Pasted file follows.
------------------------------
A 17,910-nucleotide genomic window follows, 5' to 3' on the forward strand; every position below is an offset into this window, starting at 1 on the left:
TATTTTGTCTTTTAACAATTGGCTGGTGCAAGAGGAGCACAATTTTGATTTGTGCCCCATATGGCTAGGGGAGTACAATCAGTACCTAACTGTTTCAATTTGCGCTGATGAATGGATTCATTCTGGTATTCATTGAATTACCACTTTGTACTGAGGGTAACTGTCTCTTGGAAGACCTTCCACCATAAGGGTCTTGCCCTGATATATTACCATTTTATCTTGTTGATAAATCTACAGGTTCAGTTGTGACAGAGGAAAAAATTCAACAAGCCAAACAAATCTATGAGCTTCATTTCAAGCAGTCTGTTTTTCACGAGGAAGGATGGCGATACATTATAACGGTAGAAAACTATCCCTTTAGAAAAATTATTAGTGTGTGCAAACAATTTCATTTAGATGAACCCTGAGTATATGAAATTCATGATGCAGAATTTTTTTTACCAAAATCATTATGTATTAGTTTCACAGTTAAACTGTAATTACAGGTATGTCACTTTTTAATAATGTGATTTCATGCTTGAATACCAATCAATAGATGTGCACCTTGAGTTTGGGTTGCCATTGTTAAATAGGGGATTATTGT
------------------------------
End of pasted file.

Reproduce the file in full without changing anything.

A 17,910-nucleotide genomic window follows, 5' to 3' on the forward strand; every position below is an offset into this window, starting at 1 on the left:
TATTTTGTCTTTTAACAATTGGCTGGTGCAAGAGGAGCACAATTTTGATTTGTGCCCCATATGGCTAGGGGAGTACAATCAGTACCTAACTGTTTCAATTTGCGCTGATGAATGGATTCATTCTGGTATTCATTGAATTACCACTTTGTACTGAGGGTAACTGTCTCTTGGAAGACCTTCCACCATAAGGGTCTTGCCCTGATATATTACCATTTTATCTTGTTGATAAATCTACAGGTTCAGTTGTGACAGAGGAAAAAATTCAACAAGCCAAACAAATCTATGAGCTTCATTTCAAGCAGTCTGTTTTTCACGAGGAAGGATGGCGATACATTATAACGGTAGAAAACTATCCCTTTAGAAAAATTATTAGTGTGTGCAAACAATTTCATTTAGATGAACCCTGAGTATATGAAATTCATGATGCAGAATTTTTTTTACCAAAATCATTATGTATTAGTTTCACAGTTAAACTGTAATTACAGGTATGTCACTTTTTAATAATGTGATTTCATGCTTGAATACCAATCAATAGATGTGCACCTTGAGTTTGGGTTGCCATTGTTAAATAGGGGATTATTGT